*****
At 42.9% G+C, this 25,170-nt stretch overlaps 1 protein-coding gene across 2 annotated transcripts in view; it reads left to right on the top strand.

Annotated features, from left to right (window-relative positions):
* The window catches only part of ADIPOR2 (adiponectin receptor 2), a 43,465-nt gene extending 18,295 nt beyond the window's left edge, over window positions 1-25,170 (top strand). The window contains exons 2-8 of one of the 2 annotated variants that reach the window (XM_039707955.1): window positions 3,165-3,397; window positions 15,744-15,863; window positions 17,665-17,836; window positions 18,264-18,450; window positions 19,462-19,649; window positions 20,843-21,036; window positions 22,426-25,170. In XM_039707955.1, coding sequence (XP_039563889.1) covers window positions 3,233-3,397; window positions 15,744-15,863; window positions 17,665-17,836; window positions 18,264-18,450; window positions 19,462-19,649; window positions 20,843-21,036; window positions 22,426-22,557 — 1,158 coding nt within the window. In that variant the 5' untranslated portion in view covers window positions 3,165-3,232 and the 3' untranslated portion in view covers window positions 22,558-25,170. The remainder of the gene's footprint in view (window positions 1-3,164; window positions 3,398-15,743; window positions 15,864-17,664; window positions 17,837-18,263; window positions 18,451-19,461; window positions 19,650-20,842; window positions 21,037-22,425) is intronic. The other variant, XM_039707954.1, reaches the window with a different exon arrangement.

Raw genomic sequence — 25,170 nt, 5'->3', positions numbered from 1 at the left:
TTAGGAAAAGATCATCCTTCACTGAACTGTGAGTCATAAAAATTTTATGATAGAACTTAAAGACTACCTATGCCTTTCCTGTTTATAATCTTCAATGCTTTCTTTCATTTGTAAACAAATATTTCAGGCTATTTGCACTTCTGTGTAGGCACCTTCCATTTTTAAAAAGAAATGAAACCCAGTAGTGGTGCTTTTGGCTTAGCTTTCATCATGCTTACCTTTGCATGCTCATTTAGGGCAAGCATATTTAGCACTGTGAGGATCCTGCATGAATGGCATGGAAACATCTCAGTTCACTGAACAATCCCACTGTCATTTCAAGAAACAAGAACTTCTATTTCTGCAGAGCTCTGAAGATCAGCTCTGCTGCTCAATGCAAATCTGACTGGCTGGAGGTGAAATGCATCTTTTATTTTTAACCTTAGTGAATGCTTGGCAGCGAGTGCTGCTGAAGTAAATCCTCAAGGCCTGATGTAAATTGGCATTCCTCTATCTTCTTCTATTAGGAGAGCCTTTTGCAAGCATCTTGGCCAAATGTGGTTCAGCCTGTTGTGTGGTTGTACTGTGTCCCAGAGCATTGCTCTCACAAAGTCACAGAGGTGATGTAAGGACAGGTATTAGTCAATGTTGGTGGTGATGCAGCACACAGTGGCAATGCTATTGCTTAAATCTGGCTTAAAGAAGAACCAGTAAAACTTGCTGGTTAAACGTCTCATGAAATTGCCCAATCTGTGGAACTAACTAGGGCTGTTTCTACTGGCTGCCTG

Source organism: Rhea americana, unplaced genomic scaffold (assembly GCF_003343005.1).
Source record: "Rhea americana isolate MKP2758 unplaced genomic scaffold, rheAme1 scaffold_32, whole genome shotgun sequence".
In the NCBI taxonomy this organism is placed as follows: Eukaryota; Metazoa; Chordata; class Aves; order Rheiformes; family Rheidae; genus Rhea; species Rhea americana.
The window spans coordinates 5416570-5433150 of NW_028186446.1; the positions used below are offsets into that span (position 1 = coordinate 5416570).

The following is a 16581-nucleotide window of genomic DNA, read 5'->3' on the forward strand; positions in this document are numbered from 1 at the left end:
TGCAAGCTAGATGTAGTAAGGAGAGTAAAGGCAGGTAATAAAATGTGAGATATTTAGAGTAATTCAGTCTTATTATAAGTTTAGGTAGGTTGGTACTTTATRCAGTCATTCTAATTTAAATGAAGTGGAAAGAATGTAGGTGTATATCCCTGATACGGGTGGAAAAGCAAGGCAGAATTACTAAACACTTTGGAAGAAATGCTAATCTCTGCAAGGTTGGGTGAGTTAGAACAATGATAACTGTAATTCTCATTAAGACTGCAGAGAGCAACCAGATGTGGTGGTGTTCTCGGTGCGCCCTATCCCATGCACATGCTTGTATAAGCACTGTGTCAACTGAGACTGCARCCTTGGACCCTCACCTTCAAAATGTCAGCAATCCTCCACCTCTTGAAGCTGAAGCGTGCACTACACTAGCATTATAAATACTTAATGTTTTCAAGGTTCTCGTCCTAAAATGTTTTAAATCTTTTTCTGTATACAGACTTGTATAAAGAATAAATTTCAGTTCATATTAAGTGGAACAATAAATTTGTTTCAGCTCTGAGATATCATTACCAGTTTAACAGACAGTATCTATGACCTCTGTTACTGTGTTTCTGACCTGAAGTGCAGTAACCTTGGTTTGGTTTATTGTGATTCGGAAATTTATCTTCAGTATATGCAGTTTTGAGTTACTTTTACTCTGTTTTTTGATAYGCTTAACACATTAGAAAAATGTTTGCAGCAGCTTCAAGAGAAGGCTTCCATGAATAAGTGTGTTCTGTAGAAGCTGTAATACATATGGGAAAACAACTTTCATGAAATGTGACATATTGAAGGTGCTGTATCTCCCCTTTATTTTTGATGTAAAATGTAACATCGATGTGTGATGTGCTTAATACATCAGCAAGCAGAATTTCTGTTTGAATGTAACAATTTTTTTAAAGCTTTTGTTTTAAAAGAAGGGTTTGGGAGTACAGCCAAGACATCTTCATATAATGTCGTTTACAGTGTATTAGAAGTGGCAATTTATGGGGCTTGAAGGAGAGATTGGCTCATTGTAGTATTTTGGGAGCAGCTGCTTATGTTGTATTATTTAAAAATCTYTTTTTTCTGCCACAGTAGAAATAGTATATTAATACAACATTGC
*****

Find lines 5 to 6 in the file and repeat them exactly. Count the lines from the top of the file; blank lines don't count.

TTAGGAAAAGATCATCCTTCACTGAACTGTGAGTCATAAAAATTTTATGATAGAACTTAAAGACTACCTATGCCTTTCCTGTTTATAATCTTCAATGCTTTCTTTCATTTGTAAACAAATATTTCAGGCTATTTGCACTTCTGTGTAGGCACCTTCCATTTTTAAAAAGAAATGAAACCCAGTAGTGGTGCTTTTGGCTTAGCTTTCATCATGCTTACCTTTGCATGCTCATTTAGGGCAAGCATATTTAGCACTGTGAGGATCCTGCATGAATGGCATGGAAACATCTCAGTTCACTGAACAATCCCACTGTCATTTCAAGAAACAAGAACTTCTATTTCTGCAGAGCTCTGAAGATCAGCTCTGCTGCTCAATGCAAATCTGACTGGCTGGAGGTGAAATGCATCTTTTATTTTTAACCTTAGTGAATGCTTGGCAGCGAGTGCTGCTGAAGTAAATCCTCAAGGCCTGATGTAAATTGGCATTCCTCTATCTTCTTCTATTAGGAGAGCCTTTTGCAAGCATCTTGGCCAAATGTGGTTCAGCCTGTTGTGTGGTTGTACTGTGTCCCAGAGCATTGCTCTCACAAAGTCACAGAGGTGATGTAAGGACAGGTATTAGTCAATGTTGGTGGTGATGCAGCACACAGTGGCAATGCTATTGCTTAAATCTGGCTTAAAGAAGAACCAGTAAAACTTGCTGGTTAAACGTCTCATGAAATTGCCCAATCTGTGGAACTAACTAGGGCTGTTTCTACTGGCTGCCTG

Source organism: Rhea americana, unplaced genomic scaffold (assembly GCF_003343005.1).